Thursday, September 16, 2010

Junior Doctors Hours

The topic of hours and fatigue in medicine continues to rumble on with no real resolution in site. A couple of recent articles and news items highlighted the continuing challenges.

The Daily Mail reported the Coroners' comments and verdict in this piece (Coroner hits out at doctors' hours after patient dies) and Doctors.Net also featured the report: Junior Hours Blamed at Inquest (membership required)
An elderly man died in hospital after waiting five hours to see a doctor. After being told how Roland Holbrow died without seeing a doctor, a coroner yesterday criticized European rules that restricting junior medics' working hours.
Michael Rose described the European Working Time Directive....'Hospitals are running into problems,' he said. 'I can see the clear warning signs, although I am not going to refer this to Mr Lansley as I think he will already be aware of it.
There's no shortage of views from both sides of this discussion:

Those in favor of restricting hours
..I don't agree that anyone should work that amount of hours, its not safe, and it courses problems in the future.
..criticise the PCT for not employing enough Doctors.
..Hospitals at fault here for NOT recruiting sufficient staff to provide proper shift cover... instead, they've been reducing manning levels instead so as not to exceed the WTD hours limit
..At the end of the day though do we really want to be treated by a doctor who has been on duty for over 12 hours. Pilots and the like are restricted on hours worked for safety reasons so should we really be seeing a doctor who is dead on his/her feet and then expect them to make the correct diagnosis first time every time. I doubt if many hospital administrators have a clue what happens overnite in their hospital and how bad things are they will have left by 5 30 in any case

And those that think we need to return to longer hours so junior doctors get "more experience"
..Good to see such a courageous coroner and Clinical Director, both willing to speak unpopular truths. We must unshackle Juniors from the restrictions of the "New Deal", and EWTD, whilst maintaining a sensible work / not work life balance. Also we need a 24/7 365 days a year fully active acute sector i.e. more flexible working all round, and likely more doctors
..can some one explain to me why FY1's were taken off doing night shifts and regular weekends? It seems ridiculous that we have a national shortage of doctors yet a massively under used resource of Dr's needing exposure so as to mature into decision making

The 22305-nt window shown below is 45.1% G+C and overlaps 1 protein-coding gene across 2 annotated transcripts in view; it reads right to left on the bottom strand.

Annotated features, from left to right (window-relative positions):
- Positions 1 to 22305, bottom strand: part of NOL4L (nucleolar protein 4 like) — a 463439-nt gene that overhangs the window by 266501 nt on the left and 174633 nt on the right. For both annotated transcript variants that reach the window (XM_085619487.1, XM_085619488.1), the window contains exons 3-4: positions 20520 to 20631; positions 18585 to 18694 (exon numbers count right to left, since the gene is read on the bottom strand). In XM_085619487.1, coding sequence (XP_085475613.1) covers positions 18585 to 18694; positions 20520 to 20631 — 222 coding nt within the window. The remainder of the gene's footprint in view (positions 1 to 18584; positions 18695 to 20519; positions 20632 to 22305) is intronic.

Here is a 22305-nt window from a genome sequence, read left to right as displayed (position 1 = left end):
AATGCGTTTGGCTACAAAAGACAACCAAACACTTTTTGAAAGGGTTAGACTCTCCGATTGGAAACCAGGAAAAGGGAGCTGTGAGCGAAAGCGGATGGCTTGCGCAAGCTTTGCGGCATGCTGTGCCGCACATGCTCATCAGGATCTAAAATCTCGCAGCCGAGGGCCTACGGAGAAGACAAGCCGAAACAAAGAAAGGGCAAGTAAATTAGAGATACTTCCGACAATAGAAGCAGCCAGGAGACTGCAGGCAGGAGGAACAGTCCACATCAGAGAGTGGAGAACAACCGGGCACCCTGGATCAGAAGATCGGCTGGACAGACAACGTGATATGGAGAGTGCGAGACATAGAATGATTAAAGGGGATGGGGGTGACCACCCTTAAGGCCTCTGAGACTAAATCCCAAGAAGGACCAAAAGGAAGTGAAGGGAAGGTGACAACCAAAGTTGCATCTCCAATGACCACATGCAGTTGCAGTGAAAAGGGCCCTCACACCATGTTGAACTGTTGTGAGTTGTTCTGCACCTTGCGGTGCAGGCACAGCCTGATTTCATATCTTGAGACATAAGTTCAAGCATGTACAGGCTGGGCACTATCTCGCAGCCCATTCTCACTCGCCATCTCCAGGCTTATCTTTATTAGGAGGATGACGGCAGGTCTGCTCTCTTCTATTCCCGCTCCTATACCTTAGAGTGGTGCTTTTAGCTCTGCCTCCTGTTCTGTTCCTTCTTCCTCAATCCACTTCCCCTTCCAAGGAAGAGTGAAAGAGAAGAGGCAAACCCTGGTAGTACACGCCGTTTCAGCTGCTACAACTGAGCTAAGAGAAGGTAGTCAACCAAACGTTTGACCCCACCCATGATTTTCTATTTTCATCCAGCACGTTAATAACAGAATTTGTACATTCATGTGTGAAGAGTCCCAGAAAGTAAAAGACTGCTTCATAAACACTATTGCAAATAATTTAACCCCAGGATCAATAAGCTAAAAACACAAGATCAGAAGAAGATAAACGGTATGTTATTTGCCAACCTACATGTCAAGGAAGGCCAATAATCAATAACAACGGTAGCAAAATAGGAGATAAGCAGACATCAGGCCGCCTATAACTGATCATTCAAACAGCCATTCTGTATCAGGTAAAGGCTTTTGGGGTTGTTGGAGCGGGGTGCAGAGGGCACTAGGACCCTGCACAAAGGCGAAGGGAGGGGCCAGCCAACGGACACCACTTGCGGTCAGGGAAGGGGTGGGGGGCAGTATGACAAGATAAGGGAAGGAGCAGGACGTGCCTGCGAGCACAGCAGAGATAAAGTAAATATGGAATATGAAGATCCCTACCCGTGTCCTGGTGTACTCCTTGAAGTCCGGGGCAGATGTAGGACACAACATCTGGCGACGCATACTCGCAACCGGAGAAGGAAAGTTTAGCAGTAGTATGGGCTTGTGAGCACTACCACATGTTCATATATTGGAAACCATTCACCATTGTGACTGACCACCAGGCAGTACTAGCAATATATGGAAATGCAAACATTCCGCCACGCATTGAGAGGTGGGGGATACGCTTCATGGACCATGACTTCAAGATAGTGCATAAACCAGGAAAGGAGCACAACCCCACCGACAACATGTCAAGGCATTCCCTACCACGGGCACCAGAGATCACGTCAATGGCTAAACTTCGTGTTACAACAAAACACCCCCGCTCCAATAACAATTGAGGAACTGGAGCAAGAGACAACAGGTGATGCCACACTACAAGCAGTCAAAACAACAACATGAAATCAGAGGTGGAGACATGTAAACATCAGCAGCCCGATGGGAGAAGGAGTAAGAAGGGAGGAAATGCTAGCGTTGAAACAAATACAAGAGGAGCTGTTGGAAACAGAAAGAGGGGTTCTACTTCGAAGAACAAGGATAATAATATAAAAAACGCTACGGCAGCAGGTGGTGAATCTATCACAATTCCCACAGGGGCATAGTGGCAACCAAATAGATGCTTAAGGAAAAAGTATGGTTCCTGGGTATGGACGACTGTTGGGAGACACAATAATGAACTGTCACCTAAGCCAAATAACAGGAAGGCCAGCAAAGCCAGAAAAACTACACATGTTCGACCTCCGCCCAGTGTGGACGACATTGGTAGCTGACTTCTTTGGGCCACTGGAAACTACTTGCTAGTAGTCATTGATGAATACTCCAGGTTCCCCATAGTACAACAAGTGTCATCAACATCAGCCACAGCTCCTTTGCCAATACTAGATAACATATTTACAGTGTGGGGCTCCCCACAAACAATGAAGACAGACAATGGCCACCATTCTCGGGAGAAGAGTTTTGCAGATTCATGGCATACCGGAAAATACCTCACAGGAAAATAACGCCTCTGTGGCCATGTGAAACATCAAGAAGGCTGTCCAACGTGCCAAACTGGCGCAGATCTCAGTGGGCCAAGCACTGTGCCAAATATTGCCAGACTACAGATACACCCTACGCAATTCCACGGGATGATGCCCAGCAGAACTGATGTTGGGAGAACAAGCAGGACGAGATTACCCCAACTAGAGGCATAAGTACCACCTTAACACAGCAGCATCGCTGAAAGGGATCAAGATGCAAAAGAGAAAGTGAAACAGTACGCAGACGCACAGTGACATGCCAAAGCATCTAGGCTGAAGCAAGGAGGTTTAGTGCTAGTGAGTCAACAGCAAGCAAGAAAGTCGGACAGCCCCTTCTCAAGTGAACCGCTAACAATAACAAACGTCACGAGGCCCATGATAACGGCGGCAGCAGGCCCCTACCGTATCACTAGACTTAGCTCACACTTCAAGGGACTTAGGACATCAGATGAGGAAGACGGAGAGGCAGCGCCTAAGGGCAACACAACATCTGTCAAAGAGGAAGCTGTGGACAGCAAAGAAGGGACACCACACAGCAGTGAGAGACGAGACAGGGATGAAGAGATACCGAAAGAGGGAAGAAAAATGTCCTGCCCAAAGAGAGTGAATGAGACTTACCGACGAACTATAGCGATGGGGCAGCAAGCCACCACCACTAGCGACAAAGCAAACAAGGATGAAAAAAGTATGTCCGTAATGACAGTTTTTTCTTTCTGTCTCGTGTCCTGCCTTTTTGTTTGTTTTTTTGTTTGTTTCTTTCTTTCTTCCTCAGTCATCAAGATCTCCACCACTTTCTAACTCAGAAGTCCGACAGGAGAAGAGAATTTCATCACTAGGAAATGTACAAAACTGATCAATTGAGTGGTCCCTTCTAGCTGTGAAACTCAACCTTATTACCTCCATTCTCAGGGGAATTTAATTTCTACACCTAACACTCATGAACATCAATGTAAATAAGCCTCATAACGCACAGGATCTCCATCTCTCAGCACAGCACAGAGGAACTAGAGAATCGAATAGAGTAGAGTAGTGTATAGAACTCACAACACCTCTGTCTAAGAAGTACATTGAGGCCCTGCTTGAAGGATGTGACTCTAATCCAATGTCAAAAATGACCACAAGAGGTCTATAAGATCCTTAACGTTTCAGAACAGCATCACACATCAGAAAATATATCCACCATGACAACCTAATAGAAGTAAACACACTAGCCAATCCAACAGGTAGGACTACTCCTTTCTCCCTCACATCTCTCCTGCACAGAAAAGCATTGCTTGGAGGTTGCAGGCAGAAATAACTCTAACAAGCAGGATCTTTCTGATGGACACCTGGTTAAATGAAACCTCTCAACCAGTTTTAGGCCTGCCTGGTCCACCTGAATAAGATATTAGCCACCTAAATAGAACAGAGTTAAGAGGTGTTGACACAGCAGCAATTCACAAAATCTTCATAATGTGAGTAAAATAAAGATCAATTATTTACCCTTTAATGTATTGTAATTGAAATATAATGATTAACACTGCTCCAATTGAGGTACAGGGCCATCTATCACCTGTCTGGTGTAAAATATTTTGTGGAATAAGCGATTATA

..A few facts about EWTD. 1. It was never intended for the professions. I know of no professional (or other successful person in other walks of life) who has worked ONLY 48hrs pw when 'on the way up' (or indeed having 'arrived'!)

Even some senior surgeons weighed in in a letter to the Telegraph suggesting limiting hours will have a significant adverse impact on patient care. In fact they have been arguing that junior doctors need to work more hours
The College and others have consistently argued that junior doctors need to work more than the 48 hours per week permitted by the European Working Time Directive in order to amass enough experience and learning to become safe and competent surgeons.

Interesting a study just out in the Journal of Amarican Medical Association: "Presenteeism Among Resident Physicians" and was featured in the NPR Shots Blog Doctors-In-Training May Give More Than Medical Care:
nearly 60 percent of respondents said they had worked while sick at least once and nearly a third reported having worked while sick more than once. At one "outlier" hospital not named in the study, 100 percent of the respondents reported having reported to work while sick.
A related problem, the survey found, is that busy medical residents (who are already known to not get enough sleep in the early years of post-medical school training, despite rules attempting to ensure they do) also reported not having enough time to see a doctor for their own medical care.

One thing is for sure - tired people are not giving their best. As one junior doctor put it
In the last 2 weeks I have worked 105 hours without a day off. This is my rota and includes no overtime. I would say my patient care was compromised at the end as was my love for the job. ....I have maximum 2 hours of teaching every other week as the wards are too busy to leave the rest of the time

Managing the hours and providing a good working environment is going to be essential. Technology will play a role in helping reduce work burdens and creating efficiencies but updating our training system must be included in the update to our health systems